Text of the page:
The argument for quick and dirty solutions is always geared toward getting the first version out quickly.  Time to market!  Time to market!  For small products, it works fine, but for larger systems, the code base can collapse on itself after a life of taking shortcuts.  This effect is well documented in the book, Clean Code

The third option, which Mr. Spolsky neglects to address, is the approach put forth by Kent Beck, in his book, Extreme Programming Explained.  I highly recommend the book, but I will quote since it is freely accessible.  While getting stuck in analysis paralysis or complex solutions is certainly not a good way to go, XP stresses Simplicity as a key principle:

“A simple design always takes less time to finish than a complex one. So always do the simplest thing that could possibly work next. If you find something that is complex replace it with something simple. It’s always faster and cheaper to replace complex code now, before you waste a lot more time on it.” – from (emphasis mine)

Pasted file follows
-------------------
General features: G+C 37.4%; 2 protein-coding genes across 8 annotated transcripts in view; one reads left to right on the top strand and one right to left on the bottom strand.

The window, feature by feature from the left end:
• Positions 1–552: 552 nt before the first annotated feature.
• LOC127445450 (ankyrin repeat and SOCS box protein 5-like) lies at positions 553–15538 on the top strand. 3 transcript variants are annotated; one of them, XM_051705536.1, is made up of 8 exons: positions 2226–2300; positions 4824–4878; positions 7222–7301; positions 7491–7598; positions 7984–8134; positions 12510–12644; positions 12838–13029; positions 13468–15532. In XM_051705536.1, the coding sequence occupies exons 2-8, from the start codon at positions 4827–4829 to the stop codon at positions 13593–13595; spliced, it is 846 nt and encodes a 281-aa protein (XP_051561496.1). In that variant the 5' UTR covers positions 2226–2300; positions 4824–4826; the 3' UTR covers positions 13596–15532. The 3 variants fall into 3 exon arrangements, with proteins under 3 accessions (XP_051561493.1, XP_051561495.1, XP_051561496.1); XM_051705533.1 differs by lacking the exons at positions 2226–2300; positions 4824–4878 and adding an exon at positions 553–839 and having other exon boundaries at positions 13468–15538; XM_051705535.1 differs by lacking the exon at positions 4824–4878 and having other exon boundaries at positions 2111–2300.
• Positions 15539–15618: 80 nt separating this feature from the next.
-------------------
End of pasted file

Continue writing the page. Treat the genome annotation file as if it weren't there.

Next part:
One part of Mr. Spolsky’s premise is supported by this XP principle.  That is, if you are creating a system where a throwaway solution is appropriate (you throw away duct tape – you don’t refactor it), then that is the simplest thing that will work as you need it to.  On the other hand, if you are creating critical business applications like my company does, you want to ensure you are:

  1. Using durable materials
  2. Using malleable techniques so the 2nd, 3rd versions go well
  3. The entire system is clean (no broken windows)

The nasty truth about misapplying duct tape solutions in serious software development is that the duct tape solution ends up creating unnecessary additional complexity because it doesn’t address the whole problem, just the symptoms.  This isn’t unique to software development, but if duct tape solutions are used to achieve short term gains, then future solutions are built on a foundation of duct tape instead of some sound organizational method.  All of us have used quick and dirty fixes, but the craftsmanship quotient applies if we quickly replace the naive fix with a more organized one.  The patch panel on the left has an organization method.  The patch panel on the right has responded over time to “just one more cable” without much effort to proper organization.